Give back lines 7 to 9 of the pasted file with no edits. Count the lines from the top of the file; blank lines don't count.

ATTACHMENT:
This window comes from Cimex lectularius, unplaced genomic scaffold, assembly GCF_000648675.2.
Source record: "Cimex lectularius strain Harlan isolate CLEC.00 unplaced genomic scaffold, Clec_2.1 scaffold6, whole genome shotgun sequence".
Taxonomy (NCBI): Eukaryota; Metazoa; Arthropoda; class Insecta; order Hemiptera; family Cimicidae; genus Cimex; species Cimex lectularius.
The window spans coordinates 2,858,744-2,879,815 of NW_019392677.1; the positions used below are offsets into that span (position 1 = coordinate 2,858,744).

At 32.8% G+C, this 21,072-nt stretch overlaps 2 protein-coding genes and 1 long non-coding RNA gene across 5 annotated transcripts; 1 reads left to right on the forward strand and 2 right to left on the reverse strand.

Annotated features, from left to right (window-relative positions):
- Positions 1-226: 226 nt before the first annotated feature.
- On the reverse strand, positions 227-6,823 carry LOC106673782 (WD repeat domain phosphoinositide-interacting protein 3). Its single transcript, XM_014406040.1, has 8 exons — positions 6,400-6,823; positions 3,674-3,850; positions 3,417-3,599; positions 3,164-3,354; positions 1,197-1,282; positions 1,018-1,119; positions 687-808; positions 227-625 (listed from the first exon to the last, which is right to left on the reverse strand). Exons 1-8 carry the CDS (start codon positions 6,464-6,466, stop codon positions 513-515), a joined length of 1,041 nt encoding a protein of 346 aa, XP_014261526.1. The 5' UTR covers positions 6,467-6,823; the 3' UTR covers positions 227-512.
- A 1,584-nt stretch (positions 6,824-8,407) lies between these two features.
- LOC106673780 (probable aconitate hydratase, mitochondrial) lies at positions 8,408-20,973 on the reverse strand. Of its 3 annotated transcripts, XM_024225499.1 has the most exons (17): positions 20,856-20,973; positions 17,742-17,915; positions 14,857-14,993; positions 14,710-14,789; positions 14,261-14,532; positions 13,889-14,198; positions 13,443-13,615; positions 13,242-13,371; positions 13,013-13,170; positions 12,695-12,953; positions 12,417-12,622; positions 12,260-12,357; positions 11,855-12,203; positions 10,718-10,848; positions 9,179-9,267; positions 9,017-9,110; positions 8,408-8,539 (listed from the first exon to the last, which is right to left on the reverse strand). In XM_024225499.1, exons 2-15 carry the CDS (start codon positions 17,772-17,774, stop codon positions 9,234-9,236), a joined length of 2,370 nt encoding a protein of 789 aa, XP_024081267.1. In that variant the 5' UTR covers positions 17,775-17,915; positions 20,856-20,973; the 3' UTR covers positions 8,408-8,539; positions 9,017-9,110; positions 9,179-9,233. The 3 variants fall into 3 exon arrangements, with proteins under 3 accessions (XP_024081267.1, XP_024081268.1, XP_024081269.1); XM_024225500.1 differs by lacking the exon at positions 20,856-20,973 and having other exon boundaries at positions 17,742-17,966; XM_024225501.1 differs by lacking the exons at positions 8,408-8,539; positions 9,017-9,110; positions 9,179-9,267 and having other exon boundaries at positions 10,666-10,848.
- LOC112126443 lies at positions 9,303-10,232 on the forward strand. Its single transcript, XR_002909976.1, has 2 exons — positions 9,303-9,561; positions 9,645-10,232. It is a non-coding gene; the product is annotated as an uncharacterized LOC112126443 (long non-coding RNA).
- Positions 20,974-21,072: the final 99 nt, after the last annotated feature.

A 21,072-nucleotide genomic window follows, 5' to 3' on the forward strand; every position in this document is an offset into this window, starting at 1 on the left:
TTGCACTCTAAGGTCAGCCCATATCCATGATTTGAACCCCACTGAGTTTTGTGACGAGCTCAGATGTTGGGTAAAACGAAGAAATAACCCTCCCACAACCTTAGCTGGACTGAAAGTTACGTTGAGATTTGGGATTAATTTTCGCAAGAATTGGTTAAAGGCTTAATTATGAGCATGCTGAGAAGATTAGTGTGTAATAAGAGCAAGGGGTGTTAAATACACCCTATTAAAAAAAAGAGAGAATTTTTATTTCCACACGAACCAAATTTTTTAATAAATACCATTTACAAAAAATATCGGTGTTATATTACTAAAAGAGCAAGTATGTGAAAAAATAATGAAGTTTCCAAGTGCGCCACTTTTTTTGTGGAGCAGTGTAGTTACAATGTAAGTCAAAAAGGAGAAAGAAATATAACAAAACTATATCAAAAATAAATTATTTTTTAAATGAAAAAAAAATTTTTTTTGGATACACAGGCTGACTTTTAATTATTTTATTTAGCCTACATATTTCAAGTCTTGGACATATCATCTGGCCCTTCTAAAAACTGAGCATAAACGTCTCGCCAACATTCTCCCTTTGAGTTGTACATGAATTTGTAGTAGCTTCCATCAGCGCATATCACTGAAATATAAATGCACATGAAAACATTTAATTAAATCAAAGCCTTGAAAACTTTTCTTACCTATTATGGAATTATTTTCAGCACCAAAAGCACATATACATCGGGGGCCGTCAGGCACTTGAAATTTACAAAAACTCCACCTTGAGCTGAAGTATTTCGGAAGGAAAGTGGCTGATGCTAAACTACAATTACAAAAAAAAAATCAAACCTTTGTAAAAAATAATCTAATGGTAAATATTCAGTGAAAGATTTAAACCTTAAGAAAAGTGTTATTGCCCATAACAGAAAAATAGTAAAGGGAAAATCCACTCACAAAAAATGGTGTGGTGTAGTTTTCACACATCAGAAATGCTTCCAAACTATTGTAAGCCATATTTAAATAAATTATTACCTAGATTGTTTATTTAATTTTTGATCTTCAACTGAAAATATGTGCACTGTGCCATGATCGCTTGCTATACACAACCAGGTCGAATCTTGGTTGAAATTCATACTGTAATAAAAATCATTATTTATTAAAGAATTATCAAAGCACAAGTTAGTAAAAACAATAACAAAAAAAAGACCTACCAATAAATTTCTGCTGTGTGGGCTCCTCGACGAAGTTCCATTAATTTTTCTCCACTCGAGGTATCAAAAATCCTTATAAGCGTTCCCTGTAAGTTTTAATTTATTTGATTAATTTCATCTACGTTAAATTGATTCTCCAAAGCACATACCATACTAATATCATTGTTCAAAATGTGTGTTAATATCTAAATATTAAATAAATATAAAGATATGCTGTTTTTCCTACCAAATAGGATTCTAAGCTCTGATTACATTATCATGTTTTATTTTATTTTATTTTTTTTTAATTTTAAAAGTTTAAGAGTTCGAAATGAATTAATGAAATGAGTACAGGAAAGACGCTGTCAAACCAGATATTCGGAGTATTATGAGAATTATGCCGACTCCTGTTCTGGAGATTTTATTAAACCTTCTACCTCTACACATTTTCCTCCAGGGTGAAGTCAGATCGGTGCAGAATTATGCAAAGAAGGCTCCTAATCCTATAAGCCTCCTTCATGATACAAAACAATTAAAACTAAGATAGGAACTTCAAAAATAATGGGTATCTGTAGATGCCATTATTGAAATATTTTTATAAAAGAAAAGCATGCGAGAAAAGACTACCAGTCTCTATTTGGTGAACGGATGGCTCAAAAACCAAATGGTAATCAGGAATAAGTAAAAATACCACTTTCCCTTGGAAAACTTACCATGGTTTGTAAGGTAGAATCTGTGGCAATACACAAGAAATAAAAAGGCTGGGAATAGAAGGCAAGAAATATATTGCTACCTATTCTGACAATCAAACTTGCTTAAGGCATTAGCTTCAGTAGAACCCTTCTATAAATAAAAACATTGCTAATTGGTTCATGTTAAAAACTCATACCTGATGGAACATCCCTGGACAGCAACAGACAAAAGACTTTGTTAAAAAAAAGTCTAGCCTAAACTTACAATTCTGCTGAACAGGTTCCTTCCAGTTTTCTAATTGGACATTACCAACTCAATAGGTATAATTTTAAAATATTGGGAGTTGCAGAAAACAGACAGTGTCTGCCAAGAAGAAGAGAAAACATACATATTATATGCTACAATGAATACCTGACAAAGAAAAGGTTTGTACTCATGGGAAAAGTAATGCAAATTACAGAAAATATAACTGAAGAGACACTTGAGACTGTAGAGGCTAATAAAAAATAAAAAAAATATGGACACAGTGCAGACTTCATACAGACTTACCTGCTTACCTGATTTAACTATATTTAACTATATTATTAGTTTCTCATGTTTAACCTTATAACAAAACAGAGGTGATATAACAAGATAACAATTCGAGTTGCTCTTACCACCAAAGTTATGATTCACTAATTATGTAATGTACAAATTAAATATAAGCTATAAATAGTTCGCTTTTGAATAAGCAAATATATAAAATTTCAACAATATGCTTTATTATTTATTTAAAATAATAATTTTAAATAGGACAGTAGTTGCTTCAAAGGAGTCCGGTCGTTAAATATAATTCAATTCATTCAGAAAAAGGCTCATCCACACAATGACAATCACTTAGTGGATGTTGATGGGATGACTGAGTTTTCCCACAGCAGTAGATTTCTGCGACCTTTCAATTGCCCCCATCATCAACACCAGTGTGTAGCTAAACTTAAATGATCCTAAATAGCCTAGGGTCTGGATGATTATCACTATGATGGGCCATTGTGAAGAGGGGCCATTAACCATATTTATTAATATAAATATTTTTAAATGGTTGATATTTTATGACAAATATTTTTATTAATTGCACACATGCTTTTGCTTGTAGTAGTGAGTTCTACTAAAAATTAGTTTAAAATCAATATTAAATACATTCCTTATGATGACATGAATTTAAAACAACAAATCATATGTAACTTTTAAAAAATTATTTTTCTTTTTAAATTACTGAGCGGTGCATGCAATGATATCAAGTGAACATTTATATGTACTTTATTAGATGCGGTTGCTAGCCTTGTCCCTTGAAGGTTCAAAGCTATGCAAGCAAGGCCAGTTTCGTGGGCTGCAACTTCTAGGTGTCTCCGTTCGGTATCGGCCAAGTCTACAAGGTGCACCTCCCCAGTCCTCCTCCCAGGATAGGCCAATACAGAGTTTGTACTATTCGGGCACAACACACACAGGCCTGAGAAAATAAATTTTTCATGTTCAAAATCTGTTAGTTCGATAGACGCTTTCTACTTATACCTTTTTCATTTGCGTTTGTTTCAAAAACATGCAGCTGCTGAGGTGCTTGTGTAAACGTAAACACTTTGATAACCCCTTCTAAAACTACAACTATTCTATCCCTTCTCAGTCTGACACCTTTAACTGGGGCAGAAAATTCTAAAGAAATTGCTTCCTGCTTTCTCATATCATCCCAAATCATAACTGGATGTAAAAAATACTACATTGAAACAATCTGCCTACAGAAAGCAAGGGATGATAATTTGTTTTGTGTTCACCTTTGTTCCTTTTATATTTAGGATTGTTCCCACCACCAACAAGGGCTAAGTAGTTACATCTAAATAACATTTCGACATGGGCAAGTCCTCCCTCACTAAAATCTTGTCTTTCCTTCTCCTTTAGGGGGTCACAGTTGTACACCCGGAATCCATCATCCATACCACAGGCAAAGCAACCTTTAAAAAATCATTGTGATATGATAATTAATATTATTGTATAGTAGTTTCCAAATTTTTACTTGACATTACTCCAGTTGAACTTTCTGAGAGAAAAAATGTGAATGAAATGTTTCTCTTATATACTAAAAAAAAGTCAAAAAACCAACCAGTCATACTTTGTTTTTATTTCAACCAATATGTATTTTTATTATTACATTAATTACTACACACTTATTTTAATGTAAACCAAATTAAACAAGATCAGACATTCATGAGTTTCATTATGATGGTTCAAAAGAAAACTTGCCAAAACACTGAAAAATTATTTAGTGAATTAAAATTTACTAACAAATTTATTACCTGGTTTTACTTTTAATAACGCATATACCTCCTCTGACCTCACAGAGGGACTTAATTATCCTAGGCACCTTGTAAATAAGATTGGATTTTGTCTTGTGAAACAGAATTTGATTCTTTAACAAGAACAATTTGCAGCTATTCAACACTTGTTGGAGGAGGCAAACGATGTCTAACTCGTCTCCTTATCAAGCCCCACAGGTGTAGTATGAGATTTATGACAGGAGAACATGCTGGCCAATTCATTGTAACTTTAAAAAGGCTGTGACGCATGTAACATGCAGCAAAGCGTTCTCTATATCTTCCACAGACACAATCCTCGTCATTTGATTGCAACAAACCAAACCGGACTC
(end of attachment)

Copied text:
- Positions 1-226: 226 nt before the first annotated feature.
- On the reverse strand, positions 227-6,823 carry LOC106673782 (WD repeat domain phosphoinositide-interacting protein 3). Its single transcript, XM_014406040.1, has 8 exons — positions 6,400-6,823; positions 3,674-3,850; positions 3,417-3,599; positions 3,164-3,354; positions 1,197-1,282; positions 1,018-1,119; positions 687-808; positions 227-625 (listed from the first exon to the last, which is right to left on the reverse strand). Exons 1-8 carry the CDS (start codon positions 6,464-6,466, stop codon positions 513-515), a joined length of 1,041 nt encoding a protein of 346 aa, XP_014261526.1. The 5' UTR covers positions 6,467-6,823; the 3' UTR covers positions 227-512.
- A 1,584-nt stretch (positions 6,824-8,407) lies between these two features.